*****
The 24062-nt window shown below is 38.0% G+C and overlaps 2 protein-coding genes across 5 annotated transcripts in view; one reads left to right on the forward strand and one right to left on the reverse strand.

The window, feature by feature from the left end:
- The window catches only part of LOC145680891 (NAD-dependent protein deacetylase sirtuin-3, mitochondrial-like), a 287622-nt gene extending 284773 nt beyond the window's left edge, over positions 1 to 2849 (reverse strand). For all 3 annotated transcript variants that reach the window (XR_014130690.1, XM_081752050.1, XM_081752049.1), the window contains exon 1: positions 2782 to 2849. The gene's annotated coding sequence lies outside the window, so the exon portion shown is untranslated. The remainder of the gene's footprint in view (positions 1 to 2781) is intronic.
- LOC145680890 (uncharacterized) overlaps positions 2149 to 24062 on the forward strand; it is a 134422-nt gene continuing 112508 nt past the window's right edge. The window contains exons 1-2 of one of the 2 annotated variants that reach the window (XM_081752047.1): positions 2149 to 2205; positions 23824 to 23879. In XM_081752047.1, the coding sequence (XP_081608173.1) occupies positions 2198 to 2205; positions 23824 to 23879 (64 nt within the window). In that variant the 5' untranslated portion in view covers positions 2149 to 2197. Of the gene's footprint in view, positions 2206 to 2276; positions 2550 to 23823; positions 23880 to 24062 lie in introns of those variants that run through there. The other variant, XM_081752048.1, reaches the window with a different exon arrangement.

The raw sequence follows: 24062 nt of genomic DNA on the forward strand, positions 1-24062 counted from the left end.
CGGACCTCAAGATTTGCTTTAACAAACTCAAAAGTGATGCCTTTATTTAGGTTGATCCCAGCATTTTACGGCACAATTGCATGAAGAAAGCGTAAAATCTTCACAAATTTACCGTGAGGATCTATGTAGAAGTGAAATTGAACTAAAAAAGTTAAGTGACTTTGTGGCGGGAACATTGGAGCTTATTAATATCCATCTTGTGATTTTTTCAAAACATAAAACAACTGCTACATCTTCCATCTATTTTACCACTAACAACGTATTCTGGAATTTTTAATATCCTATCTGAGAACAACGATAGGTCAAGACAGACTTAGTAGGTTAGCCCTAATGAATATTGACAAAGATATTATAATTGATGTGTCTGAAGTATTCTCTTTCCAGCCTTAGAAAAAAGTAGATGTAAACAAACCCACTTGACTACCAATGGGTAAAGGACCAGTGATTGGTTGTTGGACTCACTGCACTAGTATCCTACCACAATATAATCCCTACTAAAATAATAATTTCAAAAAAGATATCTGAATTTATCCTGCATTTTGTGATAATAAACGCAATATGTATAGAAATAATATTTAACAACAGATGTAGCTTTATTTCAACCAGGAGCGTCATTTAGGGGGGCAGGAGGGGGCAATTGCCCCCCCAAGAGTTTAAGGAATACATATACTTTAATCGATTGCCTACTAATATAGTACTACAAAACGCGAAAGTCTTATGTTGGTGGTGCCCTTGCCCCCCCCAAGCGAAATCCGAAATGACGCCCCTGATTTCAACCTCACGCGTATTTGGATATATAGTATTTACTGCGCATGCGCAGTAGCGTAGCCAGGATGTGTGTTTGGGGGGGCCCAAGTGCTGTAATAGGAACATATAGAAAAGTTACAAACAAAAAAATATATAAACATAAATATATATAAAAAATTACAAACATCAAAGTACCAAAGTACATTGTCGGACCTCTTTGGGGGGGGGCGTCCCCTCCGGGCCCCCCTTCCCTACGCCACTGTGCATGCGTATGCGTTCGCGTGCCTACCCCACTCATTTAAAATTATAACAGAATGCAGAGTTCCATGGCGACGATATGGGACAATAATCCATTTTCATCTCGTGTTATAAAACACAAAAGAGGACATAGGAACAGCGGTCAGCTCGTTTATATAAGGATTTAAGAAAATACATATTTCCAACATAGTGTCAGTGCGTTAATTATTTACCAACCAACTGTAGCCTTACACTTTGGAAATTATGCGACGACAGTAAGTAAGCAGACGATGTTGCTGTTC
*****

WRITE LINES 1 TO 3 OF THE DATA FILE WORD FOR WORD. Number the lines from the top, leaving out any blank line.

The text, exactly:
The 24062-nt window shown below is 38.0% G+C and overlaps 2 protein-coding genes across 5 annotated transcripts in view; one reads left to right on the forward strand and one right to left on the reverse strand.

The window, feature by feature from the left end:
- The window catches only part of LOC145680891 (NAD-dependent protein deacetylase sirtuin-3, mitochondrial-like), a 287622-nt gene extending 284773 nt beyond the window's left edge, over positions 1 to 2849 (reverse strand). For all 3 annotated transcript variants that reach the window (XR_014130690.1, XM_081752050.1, XM_081752049.1), the window contains exon 1: positions 2782 to 2849. The gene's annotated coding sequence lies outside the window, so the exon portion shown is untranslated. The remainder of the gene's footprint in view (positions 1 to 2781) is intronic.